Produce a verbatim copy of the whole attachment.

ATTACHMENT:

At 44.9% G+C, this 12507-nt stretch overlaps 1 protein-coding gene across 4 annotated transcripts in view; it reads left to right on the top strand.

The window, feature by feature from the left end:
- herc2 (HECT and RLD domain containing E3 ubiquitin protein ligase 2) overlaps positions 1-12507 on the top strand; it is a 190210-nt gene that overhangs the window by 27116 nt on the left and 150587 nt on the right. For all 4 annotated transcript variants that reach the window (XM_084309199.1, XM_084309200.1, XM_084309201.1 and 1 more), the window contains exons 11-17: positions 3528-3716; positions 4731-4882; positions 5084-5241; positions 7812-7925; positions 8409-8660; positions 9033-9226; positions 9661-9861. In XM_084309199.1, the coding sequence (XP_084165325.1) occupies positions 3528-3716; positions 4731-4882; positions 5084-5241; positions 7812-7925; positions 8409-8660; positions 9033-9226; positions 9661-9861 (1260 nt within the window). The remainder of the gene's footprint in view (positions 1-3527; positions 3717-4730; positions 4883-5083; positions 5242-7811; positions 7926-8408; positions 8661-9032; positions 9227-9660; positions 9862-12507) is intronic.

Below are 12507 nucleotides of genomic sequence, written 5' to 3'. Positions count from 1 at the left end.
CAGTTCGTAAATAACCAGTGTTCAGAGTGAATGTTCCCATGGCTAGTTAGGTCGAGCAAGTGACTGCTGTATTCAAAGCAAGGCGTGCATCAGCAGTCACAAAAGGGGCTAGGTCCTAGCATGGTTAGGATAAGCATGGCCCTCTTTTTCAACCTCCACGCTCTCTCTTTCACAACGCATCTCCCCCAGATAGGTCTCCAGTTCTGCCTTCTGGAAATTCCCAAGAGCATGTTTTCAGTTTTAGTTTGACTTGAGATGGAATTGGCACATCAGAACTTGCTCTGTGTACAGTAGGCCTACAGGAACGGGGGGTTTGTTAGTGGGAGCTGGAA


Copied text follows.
At 44.9% G+C, this 12507-nt stretch overlaps 1 protein-coding gene across 4 annotated transcripts in view; it reads left to right on the top strand.

The window, feature by feature from the left end:
- herc2 (HECT and RLD domain containing E3 ubiquitin protein ligase 2) overlaps positions 1-12507 on the top strand; it is a 190210-nt gene that overhangs the window by 27116 nt on the left and 150587 nt on the right. For all 4 annotated transcript variants that reach the window (XM_084309199.1, XM_084309200.1, XM_084309201.1 and 1 more), the window contains exons 11-17: positions 3528-3716; positions 4731-4882; positions 5084-5241; positions 7812-7925; positions 8409-8660; positions 9033-9226; positions 9661-9861. In XM_084309199.1, the coding sequence (XP_084165325.1) occupies positions 3528-3716; positions 4731-4882; positions 5084-5241; positions 7812-7925; positions 8409-8660; positions 9033-9226; positions 9661-9861 (1260 nt within the window). The remainder of the gene's footprint in view (positions 1-3527; positions 3717-4730; positions 4883-5083; positions 5242-7811; positions 7926-8408; positions 8661-9032; positions 9227-9660; positions 9862-12507) is intronic.

Below are 12507 nucleotides of genomic sequence, written 5' to 3'. Positions count from 1 at the left end.
CAGTTCGTAAATAACCAGTGTTCAGAGTGAATGTTCCCATGGCTAGTTAGGTCGAGCAAGTGACTGCTGTATTCAAAGCAAGGCGTGCATCAGCAGTCACAAAAGGGGCTAGGTCCTAGCATGGTTAGGATAAGCATGGCCCTCTTTTTCAACCTCCACGCTCTCTCTTTCACAACGCATCTCCCCCAGATAGGTCTCCAGTTCTGCCTTCTGGAAATTCCCAAGAGCATGTTTTCAGTTTTAGTTTGACTTGAGATGGAATTGGCACATCAGAACTTGCTCTGTGTACAGTAGGCCTACAGGAACGGGGGGTTTGTTAGTGGGAGCTGGAA